Oncologist says dismissive, unresponsive attitude could signal need for new physician
Darshell Bennett had just left work when her doctor dropped the bomb.
She had breast cancer, he announced brusquely over the phone as she drove.
A nurse called back to ask if she was OK, but the damage was done.
When Bennett went back for pre-surgery tissue tests, she said, her provider's rough bedside manner and rushed style were the final straw.
“They didn't even act like I was a person,” said Bennett, 39, of Penn Hills. She found another, reassuring doctor who left critical decisions to her.
“It takes a great doctor, I think, to hold your hand but also to give you the knowledge you need to make an informed decision about your life,” said Bennett, who elected a double mastectomy in February. “You're going to have to live with this the rest of your life.”
Breast-cancer survivors encourage other patients to take control if they feel uncomfortable, disrespected or hurried through diagnoses and treatments. Oncologists agree.
“I think the worst thing for a patient is to keep on seeing a doctor if they don't feel they're getting the personal care, attention or management that makes them comfortable with where they're going,” said Dr. Jane M. Raymond, an oncologist at Allegheny General Hospital.
She said a dismissive and unresponsive attitude toward patient concerns may be red flags that should send women elsewhere. In some cases, Raymond said, a patient simply might have a personality clash with a physician.
“I guess the longer I do this, the more I realize there's usually never one way to treat a patient or one way to do anything,” Raymond said.
Given that, she almost never needles a patient to pick one treatment path over another. Instead, Raymond said, she outlines possibilities, risks and benefits. “The last thing I want to do is talk someone into chemotherapy if they really don't want it.”
For patients who want to switch doctors, it's usually better to do so early on, around the time of the diagnosis, said Dr. D.L. Wickerham, chief of cancer genetics and prevention at Allegheny General.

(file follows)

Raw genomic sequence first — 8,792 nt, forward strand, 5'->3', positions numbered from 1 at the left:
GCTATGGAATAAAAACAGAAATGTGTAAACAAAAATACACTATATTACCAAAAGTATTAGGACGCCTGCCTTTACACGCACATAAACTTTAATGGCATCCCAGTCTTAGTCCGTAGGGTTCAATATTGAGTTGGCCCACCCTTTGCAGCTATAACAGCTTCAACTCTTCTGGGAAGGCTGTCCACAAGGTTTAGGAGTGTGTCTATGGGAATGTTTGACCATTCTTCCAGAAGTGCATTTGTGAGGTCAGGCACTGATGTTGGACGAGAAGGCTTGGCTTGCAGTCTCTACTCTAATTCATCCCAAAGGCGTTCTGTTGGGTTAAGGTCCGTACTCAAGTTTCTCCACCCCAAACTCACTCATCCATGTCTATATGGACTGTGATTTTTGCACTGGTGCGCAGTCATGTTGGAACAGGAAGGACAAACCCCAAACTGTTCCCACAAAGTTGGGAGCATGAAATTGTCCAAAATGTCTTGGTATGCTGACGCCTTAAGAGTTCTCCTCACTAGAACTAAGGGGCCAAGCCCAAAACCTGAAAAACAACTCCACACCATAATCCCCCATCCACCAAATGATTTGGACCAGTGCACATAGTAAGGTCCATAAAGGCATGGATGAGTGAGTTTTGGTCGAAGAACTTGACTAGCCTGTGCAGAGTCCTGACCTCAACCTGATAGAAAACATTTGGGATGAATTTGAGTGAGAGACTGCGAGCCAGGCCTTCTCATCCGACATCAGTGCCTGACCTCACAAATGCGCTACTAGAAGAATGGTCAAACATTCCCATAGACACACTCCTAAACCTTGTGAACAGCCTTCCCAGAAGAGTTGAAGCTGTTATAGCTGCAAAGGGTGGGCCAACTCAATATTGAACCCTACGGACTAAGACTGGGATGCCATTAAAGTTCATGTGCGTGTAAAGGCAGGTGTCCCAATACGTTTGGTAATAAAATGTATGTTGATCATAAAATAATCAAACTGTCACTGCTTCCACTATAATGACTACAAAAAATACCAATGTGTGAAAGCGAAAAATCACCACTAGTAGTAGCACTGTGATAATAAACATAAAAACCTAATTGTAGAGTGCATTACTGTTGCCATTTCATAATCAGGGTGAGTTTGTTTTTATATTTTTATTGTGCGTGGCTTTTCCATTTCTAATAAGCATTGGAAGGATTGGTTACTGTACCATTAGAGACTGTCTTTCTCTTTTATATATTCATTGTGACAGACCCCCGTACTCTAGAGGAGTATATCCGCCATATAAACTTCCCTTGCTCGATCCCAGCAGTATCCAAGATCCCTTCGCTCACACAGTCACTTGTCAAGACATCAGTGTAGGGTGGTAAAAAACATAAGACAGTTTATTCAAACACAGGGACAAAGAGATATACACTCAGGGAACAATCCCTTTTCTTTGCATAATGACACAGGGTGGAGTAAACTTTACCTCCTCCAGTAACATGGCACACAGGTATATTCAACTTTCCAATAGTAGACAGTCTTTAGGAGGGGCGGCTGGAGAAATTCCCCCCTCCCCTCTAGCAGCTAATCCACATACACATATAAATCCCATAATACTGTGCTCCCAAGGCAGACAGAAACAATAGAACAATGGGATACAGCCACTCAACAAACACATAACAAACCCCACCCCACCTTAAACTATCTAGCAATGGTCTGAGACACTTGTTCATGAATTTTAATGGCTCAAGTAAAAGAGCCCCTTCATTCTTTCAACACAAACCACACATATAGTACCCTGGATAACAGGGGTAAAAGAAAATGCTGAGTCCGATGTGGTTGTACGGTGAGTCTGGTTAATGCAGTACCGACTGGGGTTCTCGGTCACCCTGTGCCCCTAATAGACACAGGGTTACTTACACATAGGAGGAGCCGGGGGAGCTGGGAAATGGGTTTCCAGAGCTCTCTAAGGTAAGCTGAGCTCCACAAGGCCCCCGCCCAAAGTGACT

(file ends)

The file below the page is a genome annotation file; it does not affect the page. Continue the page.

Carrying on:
“It becomes more difficult to get second opinions or arrange for a transfer” as treatments progress, said Wickerham, associate chairman at the National Surgical Adjuvant Breast and Bowel Project in Pittsburgh's North Side.
He said doctors seldom take requests for second opinions or case transfers as an affront.
A California-based study this year found 90 percent of surveyed black women were satisfied with their breast-cancer treatments. Nearly 25 percent of them, however, thought their doctors could have offered more information and treatment options.
Black support-group leaders said trends are similar in Western Pennsylvania. Blacks long have felt disrespect in the health care system, though that tension is easing, group leaders said.
“I think there certainly was a feeling, generally, that they weren't receiving the same care,” said Marlene von Friederichs-Fitzwater, an administrator at the University of California-Davis Comprehensive Cancer Center and lead author of the California study.
“If you're not given all the information about the disease and your treatment options, maybe the treatment option you chose doesn't work out as well. Or maybe you don't follow it because it wasn't your choice,” she said.
The availability of information was critical for Sylvia Lowery-Lewis, 59, who dumped her oncologist between treatment phases. She didn't “feel I was getting the information I needed,” she said.
“I don't need 5 or 10 minutes. Sometimes I may need half an hour to talk” with the oncologist, said Lowery-Lewis, of Highland Park. “You have control. This is your body. These are things for your life. Only you know how you feel.”